In Kampot, the secret to noodle soup is under the sea

A bowl of the soup.
A bowl of the soup. Charlotte Pert

In Kampot, the secret to noodle soup is under the sea

At Prey Tnot village, about a kilometre along National Road 3 on the way out of Kampot, a handful of rickety shacks sell a famous local speciality: sea-fish noodle soup.

Known as teuk m’heck, the flavour of the soup is unlike any other in Cambodia.

The dish, which incorporates only a few herbs and condiments (lemongrass, Chinese ginger, sugar and salt) is dominated by the flavour of its main ingredient, the white sea fish known as kantong. While it might take a few bowls before most people develop a liking for teuk m’heck, the dish has a reputation for becoming addictive.

Restaurant owner Nak Thou prepares her version of the soup with fresh rice noodles made from scratch. “We could use instant noodles, but they wouldn’t be as soft and taste as good with the soup.” Thou said. “People come here specifically because we use fresh noodles.”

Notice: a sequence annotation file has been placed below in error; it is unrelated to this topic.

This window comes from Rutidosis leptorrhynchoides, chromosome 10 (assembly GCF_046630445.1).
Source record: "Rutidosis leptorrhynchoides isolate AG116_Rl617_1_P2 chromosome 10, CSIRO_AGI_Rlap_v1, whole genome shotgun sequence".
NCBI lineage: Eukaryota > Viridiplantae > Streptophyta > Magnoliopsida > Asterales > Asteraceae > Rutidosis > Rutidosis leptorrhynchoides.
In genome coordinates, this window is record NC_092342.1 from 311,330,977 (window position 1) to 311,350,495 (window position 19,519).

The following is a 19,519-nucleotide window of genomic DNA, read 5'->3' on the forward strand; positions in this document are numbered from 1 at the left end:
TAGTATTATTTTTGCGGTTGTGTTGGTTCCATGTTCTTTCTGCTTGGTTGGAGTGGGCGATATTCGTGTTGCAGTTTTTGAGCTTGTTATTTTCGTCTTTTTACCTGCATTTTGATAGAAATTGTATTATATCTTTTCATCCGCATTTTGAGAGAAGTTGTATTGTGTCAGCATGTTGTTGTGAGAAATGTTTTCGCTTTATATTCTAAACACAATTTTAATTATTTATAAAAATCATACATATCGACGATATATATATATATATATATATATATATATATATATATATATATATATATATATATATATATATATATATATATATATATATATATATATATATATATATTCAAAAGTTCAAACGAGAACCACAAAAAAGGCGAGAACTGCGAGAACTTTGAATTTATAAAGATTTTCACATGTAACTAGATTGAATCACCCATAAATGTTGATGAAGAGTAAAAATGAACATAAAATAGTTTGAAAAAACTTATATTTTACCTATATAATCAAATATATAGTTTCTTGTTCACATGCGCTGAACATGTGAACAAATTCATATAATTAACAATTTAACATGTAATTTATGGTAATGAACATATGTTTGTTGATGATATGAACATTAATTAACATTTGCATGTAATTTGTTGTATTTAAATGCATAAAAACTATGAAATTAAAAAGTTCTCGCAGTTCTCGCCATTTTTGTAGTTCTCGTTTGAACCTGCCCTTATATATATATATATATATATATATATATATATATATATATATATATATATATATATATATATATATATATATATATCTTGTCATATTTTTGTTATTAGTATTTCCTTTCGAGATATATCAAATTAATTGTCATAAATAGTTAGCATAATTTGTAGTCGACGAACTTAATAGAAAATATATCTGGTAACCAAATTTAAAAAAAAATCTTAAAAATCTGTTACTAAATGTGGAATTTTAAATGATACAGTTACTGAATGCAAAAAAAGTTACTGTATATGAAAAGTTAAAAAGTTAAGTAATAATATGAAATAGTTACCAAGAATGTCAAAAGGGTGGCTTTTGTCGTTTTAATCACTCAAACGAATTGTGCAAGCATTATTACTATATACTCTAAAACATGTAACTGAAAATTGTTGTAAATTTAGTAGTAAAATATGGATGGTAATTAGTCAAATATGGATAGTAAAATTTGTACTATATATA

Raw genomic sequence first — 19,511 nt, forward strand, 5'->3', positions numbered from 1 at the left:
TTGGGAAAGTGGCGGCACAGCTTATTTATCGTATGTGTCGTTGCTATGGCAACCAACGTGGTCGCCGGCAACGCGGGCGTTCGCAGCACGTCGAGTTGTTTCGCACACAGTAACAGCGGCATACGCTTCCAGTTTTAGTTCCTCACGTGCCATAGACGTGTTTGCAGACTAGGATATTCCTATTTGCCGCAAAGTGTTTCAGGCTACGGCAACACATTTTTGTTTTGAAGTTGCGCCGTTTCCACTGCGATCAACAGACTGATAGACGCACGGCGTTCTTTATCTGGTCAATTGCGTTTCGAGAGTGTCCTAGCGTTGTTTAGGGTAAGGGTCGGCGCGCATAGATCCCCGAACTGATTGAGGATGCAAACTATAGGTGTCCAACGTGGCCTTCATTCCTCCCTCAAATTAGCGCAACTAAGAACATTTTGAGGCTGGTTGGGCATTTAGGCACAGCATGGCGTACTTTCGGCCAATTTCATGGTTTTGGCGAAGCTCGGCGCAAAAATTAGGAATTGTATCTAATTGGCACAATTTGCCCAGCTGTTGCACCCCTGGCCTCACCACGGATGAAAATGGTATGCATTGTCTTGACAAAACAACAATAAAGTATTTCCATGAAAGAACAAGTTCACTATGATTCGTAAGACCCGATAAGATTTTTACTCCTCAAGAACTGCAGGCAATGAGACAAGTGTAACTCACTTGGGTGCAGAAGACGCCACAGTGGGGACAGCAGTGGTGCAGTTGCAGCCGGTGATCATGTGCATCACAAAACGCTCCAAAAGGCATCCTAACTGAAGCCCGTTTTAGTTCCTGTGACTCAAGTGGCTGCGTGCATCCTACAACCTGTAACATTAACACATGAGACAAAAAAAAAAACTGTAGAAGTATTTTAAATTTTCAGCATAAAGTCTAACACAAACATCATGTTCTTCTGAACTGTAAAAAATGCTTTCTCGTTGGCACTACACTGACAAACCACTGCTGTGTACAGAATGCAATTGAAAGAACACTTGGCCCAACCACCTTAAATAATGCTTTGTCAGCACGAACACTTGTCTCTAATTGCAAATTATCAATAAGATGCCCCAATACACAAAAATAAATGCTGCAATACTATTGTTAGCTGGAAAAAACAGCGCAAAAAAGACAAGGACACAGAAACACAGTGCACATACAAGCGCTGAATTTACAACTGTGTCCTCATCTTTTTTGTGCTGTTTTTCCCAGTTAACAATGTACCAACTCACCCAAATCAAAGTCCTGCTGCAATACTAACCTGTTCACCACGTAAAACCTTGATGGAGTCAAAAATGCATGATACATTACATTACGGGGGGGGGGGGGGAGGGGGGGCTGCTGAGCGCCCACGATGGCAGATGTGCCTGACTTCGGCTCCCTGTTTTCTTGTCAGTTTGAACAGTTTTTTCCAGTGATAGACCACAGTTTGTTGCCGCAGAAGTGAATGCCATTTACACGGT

Thou spends from 8am until 3pm preparing the noodle soup and then sells it for 2,000 riel a bowl until as late as 8pm. “I have never counted how many bowls I sell, but it must be more than 100 per day,” she said.

Nak Thou makes her speciality, teuk m’heck
Nak Thou makes her speciality, teuk m’heck. Charlotte Pert

Also on the menu are fresh noodles with Cambodian soup (2,000 riel), fresh noodles with dried shrimp and chilli sauce (2,000 riel) and fresh noodles with red curry (4,000 riel), along with sugar cane juice and soft drinks.

On weekends and holidays, Thou’s shack – which has views of the surrounding mountains, trees and rice fields – is often crowded with people with a taste for teuk m’heck.

She’s modest about the quality of her product.

“I don’t know if our fresh noodle with sea-fish soup is very different from normal,” she says. “It is cheap though.”

Jae Thou restaurant, National Road 3, Prey Tnot village, Kampot.

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